What is Ofgem?
Ofgem is the public body responsible for overseeing the electricity and gas markets. Its primary duty is the protection of current and future consumer interests. 85 Ofgem, ‘Our powers and duties’ Ofgem, 19 July 2013, retrieved 1 November 2022, www.ofgem.gov.uk/publications/our-powers-and-duties It achieves this by ensuring that energy companies comply with existing regulation, including by investigating potential breaches. Ofgem also manages environmental schemes and, initially since April 2017 but expanded in January 2019, sets a unit cap for household electricity and gas prices, the ‘price cap’. It operates primarily in England, Scotland and Wales – in Northern Ireland, the Utility Regulator assumes most of Ofgem’s responsibilities apart from the administration of certain renewable energy schemes.
What does Ofgem do?
Ofgem regulates all aspects of the energy market: generation at power plants, transmission through the National Grid and retail supply to consumers. Some companies operate in both the generation and supply markets while others only produce energy or purchase it to then sell on to consumers.
Generally, all energy companies active in Great Britain must apply to Ofgem for a licence and must fulfil, on an ongoing basis, certain conditions around financial sustainability and treatment of vulnerable customers. 86 Ofgem, ‘Supply licence guide: Introduction to the supply licences’, 21 February 2019, retrieved 1 November 2022, www.ofgem.gov.uk/sites/default/files/docs/2019/02/introduction_to_the_supply_licences_0.pdf Ofgem has a broad set of powers to demand information from energy companies and to punish breaches of licence conditions, with fines of up to 10% of a company’s annual turnover. 87 Ofgem, ‘Compliance and enforcement’, Ofgem, (no date) retrieved 1 November 2022, www.ofgem.gov.uk/energy-policy-and-regulation/compliance-and-enforcement
Ofgem also investigates anti-competitive behaviour such as introducing barriers to switching provider or active collusion between companies. Since 2010 it has imposed fines of more than £595m in total for such and similar breaches. 88 Ofgem, ‘Total fines and redress payments since 2010’, Ofgem, August 2022, retrieved 1 November 2022, www.ofgem.gov.uk/energy-data-and-research/data-portal/all-available-charts?keyword=penalties&sort=relevance Its remit also requires it to protect future consumers’ interests by making the market cleaner, which it does by administering government schemes and monitoring the compliance of suppliers with government-mandated renewable energy obligations.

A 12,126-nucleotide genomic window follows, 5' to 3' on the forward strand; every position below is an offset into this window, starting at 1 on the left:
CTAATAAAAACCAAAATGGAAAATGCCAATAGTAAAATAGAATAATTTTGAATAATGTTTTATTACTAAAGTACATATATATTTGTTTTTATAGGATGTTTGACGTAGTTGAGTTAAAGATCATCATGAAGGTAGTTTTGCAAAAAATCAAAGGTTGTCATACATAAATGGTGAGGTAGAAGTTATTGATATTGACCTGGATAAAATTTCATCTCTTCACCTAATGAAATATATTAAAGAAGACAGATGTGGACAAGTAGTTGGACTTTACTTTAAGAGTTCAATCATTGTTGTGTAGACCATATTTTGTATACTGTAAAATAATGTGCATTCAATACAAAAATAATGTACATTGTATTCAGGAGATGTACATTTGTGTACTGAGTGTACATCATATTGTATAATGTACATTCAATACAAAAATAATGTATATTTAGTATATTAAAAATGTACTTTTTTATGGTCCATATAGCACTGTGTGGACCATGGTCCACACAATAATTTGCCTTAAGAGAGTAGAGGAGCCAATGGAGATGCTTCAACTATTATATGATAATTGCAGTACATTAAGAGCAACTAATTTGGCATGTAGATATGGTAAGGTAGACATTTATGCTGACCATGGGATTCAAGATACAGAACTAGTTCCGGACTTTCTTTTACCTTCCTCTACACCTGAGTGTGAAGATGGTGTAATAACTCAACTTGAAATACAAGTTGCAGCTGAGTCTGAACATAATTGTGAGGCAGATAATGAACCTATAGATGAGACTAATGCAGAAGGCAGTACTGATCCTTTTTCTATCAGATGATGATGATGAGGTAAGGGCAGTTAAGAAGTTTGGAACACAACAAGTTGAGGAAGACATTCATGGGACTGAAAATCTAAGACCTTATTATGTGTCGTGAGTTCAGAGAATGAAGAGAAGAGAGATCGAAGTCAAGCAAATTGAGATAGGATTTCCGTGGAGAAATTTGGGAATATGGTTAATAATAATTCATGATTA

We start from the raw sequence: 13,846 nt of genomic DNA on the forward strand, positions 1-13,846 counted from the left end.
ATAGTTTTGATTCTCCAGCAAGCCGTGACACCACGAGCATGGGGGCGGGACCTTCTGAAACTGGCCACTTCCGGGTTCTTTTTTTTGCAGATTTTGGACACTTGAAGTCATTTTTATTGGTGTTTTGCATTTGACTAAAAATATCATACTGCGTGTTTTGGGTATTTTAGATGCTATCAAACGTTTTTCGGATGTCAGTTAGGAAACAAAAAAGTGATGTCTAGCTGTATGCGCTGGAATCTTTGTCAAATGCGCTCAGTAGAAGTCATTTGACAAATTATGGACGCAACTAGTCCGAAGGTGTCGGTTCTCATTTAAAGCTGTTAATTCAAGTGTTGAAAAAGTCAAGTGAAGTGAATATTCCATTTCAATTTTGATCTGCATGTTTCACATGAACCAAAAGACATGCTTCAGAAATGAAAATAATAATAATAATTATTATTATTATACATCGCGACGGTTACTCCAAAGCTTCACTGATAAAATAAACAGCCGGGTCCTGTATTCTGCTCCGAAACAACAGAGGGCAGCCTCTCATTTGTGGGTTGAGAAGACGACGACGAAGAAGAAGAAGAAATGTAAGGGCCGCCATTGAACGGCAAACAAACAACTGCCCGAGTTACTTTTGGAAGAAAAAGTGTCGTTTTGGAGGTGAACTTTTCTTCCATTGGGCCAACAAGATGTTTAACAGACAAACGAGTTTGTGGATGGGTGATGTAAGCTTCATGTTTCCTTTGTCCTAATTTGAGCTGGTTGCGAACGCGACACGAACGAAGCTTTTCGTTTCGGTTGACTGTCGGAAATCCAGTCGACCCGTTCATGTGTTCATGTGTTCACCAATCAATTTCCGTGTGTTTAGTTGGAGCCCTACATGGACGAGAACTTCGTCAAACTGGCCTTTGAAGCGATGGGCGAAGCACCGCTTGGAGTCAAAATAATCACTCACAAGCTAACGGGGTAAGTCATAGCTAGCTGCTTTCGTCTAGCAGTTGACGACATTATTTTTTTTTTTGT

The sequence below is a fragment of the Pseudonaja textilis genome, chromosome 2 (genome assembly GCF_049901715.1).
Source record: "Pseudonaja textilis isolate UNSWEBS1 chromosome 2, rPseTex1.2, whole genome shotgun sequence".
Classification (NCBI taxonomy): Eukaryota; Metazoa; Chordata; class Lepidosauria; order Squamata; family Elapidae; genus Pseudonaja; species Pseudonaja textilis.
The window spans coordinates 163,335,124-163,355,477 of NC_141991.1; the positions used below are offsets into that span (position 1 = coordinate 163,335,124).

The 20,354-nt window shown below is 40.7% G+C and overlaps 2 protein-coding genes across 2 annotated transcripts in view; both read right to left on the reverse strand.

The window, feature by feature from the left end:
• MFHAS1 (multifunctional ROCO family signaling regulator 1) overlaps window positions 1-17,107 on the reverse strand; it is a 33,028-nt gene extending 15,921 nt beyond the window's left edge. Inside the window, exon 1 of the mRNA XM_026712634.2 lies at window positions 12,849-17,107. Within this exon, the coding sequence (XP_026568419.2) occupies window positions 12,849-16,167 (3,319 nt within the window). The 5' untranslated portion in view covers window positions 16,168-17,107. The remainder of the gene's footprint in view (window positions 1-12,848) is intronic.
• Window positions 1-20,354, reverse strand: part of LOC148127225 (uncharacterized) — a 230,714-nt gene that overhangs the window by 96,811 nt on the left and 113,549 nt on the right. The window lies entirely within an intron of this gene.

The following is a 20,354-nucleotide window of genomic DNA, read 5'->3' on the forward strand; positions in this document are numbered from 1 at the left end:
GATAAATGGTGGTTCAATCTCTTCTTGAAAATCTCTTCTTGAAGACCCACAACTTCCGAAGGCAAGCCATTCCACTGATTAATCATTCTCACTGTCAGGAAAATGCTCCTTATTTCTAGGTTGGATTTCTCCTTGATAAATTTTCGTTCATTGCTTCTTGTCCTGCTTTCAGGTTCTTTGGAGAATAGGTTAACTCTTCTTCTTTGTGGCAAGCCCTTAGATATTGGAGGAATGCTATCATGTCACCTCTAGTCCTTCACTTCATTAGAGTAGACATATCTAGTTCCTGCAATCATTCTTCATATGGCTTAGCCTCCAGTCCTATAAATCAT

How is Ofgem structured?
Ofgem is a statutory non-ministerial government department. 89 UK Government, ‘Ofgem’, Gov.uk, (no date) retrieved 1 November 2022, www.gov.uk/government/organisations/ofgem This means that while it takes overall policy direction from the Department for Business, Energy and Industrial Strategy (BEIS), its sponsoring department, it has some independence from central government in how it implements those policies. Its employees are civil servants and any change to its status must be passed by parliament. Ofgem is funded by a licence fee that it levies on the energy industry.
How has Ofgem evolved over time?
Ofgem was formed through the merger of Office of Electricity Regulation (OFFER) and Office of Gas Supply (Ofgas) under the Utilities Act 2000. 90 United Kingdom, Utilities Act 2000, Chapter 1. London: Stationery Office, 2000. The liberalisation of the domestic gas and electricity markets in 1998 and 1999 respectively meant a regulator was needed to promote competition in these markets due to the tendency of energy markets to become monopolistic. Politicians also worried that markets would not necessarily produce outcomes that were in the public interest regarding issues like protecting vulnerable consumers and producing clean energy.